New peritoneal dialysates, for which benefits ?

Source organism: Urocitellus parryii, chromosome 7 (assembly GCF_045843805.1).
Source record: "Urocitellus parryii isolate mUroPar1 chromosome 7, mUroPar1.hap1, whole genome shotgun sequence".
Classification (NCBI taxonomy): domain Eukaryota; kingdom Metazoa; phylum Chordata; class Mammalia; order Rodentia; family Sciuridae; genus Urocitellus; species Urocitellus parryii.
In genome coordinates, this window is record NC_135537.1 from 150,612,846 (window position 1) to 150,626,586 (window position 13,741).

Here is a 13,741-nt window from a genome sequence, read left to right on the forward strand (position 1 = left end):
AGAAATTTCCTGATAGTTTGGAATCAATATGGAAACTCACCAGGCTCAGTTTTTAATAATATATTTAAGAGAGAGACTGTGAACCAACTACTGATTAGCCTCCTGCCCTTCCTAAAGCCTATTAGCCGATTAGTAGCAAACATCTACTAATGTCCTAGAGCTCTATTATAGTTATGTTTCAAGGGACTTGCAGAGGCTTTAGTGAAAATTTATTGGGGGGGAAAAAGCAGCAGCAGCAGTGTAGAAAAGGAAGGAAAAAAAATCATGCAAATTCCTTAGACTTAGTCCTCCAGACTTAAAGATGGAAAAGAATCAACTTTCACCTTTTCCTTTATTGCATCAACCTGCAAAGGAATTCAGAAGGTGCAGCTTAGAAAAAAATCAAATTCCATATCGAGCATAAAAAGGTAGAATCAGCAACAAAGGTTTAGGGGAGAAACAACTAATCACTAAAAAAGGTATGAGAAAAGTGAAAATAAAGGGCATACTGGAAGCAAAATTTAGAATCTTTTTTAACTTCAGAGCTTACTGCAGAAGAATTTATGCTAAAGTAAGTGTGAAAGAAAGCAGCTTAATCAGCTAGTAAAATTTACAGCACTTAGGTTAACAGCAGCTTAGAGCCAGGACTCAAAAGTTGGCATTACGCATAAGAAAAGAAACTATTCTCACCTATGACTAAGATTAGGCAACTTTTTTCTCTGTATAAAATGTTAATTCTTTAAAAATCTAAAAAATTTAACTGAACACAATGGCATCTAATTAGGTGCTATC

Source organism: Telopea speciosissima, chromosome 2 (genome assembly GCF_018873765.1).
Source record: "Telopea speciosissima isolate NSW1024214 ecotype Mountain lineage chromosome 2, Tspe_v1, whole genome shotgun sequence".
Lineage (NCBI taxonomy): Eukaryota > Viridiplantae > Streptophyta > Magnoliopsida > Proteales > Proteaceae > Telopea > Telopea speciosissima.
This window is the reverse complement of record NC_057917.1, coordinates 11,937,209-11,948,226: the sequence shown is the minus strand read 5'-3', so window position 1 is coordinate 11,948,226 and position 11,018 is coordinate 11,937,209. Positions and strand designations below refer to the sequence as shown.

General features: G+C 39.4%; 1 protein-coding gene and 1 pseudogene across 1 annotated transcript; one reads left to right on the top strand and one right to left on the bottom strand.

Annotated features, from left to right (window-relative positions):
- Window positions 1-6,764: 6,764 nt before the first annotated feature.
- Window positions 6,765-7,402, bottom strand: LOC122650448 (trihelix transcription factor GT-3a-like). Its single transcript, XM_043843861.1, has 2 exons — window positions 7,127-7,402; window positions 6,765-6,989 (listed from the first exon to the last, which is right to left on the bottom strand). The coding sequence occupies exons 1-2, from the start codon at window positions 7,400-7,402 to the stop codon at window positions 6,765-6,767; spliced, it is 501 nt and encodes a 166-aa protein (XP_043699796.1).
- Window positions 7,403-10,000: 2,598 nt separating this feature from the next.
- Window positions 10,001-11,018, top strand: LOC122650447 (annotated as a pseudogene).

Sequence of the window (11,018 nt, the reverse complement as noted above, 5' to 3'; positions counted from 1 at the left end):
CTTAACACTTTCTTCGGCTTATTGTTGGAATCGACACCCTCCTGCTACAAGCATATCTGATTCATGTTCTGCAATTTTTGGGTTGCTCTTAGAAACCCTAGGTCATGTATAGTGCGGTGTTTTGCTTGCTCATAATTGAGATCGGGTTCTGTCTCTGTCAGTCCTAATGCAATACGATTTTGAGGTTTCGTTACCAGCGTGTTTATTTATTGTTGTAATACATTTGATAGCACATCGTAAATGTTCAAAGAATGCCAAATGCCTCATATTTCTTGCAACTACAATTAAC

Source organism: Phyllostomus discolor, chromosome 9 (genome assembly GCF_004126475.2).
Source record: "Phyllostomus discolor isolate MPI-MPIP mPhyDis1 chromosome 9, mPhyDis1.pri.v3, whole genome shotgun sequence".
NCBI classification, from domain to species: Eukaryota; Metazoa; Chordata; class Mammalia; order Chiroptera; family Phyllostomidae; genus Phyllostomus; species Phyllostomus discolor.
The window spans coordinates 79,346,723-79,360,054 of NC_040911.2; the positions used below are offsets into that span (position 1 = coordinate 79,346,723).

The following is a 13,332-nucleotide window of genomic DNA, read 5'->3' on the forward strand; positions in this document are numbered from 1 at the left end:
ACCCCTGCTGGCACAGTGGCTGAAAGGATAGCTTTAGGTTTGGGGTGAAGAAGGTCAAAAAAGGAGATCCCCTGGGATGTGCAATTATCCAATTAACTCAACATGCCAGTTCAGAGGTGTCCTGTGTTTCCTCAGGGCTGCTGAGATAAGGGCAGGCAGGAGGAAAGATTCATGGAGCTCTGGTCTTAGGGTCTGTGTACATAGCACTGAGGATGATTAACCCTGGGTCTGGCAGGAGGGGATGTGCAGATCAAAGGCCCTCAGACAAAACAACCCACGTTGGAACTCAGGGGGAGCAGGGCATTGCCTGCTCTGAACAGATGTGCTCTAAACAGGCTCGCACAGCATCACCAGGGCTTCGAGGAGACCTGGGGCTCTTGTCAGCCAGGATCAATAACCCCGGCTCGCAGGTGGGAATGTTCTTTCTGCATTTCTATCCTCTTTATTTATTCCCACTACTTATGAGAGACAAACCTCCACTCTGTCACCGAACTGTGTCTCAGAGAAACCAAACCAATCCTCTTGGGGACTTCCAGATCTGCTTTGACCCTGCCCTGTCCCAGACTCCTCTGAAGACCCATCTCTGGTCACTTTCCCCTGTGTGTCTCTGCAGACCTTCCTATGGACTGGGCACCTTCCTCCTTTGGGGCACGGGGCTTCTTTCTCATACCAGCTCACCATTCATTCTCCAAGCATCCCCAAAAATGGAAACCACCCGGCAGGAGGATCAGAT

The ideal peritoneal dialysis solution should allow efficient withdrawal of waste products of the metabolism and water and solutes equilibrium with minimal side effects for the patient and the peritoneal membrane. Glucose degradation products (GDP) resulting from the manufacturing process play a major toxic role and new biocompatible PD solutions with low GDP content and a more physiological bicarbonate or bicarbonate/lactate buffer have brought a clear benefit in experimental studies; however, in clinical cohorts and meta-analysis, the benefits of these solutions appear limited to better preservation of residual renal function and of diuresis. Glucose is the principal osmotic agent although hypertonic glucose solutions have a deleterious effect on PD, and their use should be restrained. Dialysate concentrations of sodium, calcium and magnesium are close to plasma; their diffusive transport is thus limited and their net peritoneal transport mainly depends on the ultrafiltration volume. A dialysate calcium concentration above 1.25 mmol/l generates a calcium load which may contribute to the high prevalence of adynamic bone disease in PD patients; this should be avoided. Low sodium dialysis solutions experimentally improve sodium diffusive transport and extraction in PD patients; the clinical benefit of this approach has to be confirmed.